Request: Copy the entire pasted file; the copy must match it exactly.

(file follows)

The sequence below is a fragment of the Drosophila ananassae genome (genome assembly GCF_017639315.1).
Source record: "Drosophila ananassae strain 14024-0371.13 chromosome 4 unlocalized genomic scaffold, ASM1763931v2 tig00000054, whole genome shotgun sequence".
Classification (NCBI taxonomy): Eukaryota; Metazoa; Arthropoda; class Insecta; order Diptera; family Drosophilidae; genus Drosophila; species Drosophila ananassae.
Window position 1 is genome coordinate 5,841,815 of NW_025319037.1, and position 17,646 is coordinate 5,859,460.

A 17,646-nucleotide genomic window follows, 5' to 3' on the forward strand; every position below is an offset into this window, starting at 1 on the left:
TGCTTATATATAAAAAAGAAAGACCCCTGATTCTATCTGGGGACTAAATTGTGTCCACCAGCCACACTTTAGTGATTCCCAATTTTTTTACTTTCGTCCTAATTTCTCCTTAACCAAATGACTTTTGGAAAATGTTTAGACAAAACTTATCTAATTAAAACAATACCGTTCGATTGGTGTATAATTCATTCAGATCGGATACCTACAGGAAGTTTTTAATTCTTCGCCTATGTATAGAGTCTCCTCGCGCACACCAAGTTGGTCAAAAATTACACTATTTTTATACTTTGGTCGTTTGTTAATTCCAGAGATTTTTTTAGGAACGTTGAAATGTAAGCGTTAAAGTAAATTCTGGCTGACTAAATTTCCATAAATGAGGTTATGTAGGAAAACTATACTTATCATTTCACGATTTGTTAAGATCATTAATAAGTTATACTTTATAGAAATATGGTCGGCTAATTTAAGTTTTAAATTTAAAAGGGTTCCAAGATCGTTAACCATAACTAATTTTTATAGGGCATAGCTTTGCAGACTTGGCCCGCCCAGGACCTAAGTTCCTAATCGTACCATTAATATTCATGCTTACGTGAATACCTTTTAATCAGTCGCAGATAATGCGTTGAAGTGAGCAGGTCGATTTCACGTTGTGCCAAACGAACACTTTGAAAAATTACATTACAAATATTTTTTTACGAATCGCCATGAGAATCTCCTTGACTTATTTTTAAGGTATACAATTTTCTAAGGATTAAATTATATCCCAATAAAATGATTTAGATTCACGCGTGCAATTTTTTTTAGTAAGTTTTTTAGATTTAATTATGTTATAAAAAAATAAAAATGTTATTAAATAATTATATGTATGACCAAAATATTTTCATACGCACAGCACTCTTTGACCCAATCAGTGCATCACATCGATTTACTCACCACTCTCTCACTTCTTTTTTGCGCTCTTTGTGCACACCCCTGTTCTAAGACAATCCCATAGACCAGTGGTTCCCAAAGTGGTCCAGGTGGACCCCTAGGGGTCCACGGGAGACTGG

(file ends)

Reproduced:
The sequence below is a fragment of the Drosophila ananassae genome (genome assembly GCF_017639315.1).
Source record: "Drosophila ananassae strain 14024-0371.13 chromosome 4 unlocalized genomic scaffold, ASM1763931v2 tig00000054, whole genome shotgun sequence".
Classification (NCBI taxonomy): Eukaryota; Metazoa; Arthropoda; class Insecta; order Diptera; family Drosophilidae; genus Drosophila; species Drosophila ananassae.
Window position 1 is genome coordinate 5,841,815 of NW_025319037.1, and position 17,646 is coordinate 5,859,460.

A 17,646-nucleotide genomic window follows, 5' to 3' on the forward strand; every position below is an offset into this window, starting at 1 on the left:
TGCTTATATATAAAAAAGAAAGACCCCTGATTCTATCTGGGGACTAAATTGTGTCCACCAGCCACACTTTAGTGATTCCCAATTTTTTTACTTTCGTCCTAATTTCTCCTTAACCAAATGACTTTTGGAAAATGTTTAGACAAAACTTATCTAATTAAAACAATACCGTTCGATTGGTGTATAATTCATTCAGATCGGATACCTACAGGAAGTTTTTAATTCTTCGCCTATGTATAGAGTCTCCTCGCGCACACCAAGTTGGTCAAAAATTACACTATTTTTATACTTTGGTCGTTTGTTAATTCCAGAGATTTTTTTAGGAACGTTGAAATGTAAGCGTTAAAGTAAATTCTGGCTGACTAAATTTCCATAAATGAGGTTATGTAGGAAAACTATACTTATCATTTCACGATTTGTTAAGATCATTAATAAGTTATACTTTATAGAAATATGGTCGGCTAATTTAAGTTTTAAATTTAAAAGGGTTCCAAGATCGTTAACCATAACTAATTTTTATAGGGCATAGCTTTGCAGACTTGGCCCGCCCAGGACCTAAGTTCCTAATCGTACCATTAATATTCATGCTTACGTGAATACCTTTTAATCAGTCGCAGATAATGCGTTGAAGTGAGCAGGTCGATTTCACGTTGTGCCAAACGAACACTTTGAAAAATTACATTACAAATATTTTTTTACGAATCGCCATGAGAATCTCCTTGACTTATTTTTAAGGTATACAATTTTCTAAGGATTAAATTATATCCCAATAAAATGATTTAGATTCACGCGTGCAATTTTTTTTAGTAAGTTTTTTAGATTTAATTATGTTATAAAAAAATAAAAATGTTATTAAATAATTATATGTATGACCAAAATATTTTCATACGCACAGCACTCTTTGACCCAATCAGTGCATCACATCGATTTACTCACCACTCTCTCACTTCTTTTTTGCGCTCTTTGTGCACACCCCTGTTCTAAGACAATCCCATAGACCAGTGGTTCCCAAAGTGGTCCAGGTGGACCCCTAGGGGTCCACGGGAGACTGG